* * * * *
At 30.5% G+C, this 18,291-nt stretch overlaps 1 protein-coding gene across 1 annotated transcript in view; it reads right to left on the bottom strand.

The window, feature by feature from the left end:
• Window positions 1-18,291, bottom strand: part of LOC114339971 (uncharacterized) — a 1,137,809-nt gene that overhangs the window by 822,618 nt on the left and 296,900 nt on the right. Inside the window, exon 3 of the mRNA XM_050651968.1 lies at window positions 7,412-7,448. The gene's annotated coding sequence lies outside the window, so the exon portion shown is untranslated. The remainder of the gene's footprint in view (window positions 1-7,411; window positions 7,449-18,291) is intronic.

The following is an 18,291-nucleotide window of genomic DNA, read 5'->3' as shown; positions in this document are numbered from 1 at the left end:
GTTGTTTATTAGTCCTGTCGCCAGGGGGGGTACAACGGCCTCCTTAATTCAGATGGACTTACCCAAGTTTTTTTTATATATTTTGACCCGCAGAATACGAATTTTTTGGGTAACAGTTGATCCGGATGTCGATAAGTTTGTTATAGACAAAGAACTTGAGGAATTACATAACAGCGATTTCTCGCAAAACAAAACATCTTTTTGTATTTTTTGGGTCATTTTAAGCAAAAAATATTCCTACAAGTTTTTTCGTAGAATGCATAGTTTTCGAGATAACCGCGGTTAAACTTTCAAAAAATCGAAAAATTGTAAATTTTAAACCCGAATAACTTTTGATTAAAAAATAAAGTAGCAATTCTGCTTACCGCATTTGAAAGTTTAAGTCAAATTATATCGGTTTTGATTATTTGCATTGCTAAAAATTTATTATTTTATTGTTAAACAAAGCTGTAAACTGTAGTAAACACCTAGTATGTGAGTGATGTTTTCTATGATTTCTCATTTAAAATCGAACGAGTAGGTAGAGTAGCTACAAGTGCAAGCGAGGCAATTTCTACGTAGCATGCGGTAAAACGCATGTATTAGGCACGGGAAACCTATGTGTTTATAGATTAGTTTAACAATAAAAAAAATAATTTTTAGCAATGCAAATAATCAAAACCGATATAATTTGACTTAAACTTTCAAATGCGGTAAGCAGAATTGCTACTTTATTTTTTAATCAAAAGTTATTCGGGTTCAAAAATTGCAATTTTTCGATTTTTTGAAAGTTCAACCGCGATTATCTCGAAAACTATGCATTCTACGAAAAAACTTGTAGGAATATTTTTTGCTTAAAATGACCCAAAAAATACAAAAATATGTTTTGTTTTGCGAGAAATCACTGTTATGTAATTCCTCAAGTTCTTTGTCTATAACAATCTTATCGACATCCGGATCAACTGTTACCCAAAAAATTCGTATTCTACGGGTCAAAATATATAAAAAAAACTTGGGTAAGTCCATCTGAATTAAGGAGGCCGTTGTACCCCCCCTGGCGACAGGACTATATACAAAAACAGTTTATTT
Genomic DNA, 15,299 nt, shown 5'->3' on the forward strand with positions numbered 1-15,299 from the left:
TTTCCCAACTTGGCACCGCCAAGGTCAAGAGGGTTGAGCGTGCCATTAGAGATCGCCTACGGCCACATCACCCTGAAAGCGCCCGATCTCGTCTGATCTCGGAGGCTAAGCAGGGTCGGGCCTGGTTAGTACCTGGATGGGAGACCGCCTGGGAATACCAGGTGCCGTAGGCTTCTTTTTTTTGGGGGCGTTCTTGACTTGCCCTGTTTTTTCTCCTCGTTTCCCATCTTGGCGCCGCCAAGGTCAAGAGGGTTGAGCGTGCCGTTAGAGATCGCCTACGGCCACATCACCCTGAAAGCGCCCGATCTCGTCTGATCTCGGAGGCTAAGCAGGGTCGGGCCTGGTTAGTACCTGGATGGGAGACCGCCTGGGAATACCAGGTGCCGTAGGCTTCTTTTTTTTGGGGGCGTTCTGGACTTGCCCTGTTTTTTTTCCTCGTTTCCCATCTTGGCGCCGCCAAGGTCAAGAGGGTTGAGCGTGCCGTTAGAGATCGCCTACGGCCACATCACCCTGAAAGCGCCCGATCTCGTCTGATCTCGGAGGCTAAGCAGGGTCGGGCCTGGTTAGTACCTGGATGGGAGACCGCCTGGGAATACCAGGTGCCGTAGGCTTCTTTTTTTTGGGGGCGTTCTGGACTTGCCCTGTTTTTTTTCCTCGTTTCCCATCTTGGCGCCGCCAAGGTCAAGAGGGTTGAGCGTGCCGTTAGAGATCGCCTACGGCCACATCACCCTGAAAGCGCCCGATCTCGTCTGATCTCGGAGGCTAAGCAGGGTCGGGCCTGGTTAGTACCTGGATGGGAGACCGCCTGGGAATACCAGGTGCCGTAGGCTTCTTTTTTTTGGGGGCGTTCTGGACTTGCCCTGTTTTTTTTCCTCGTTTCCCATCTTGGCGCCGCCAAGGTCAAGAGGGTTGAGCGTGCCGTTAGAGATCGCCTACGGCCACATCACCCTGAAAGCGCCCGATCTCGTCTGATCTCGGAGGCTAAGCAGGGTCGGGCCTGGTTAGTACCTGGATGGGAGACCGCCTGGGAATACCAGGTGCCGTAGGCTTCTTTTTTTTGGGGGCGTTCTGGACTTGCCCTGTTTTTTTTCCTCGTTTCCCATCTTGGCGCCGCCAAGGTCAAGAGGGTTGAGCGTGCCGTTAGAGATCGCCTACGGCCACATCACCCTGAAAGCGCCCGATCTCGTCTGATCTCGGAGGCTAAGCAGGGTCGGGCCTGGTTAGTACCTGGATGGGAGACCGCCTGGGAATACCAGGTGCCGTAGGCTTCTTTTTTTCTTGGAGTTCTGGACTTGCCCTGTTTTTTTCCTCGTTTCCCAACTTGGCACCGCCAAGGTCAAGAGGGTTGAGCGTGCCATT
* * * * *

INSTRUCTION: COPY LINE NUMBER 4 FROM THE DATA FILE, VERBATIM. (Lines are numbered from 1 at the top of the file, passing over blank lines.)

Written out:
The following is an 18,291-nucleotide window of genomic DNA, read 5'->3' as shown; positions in this document are numbered from 1 at the left end: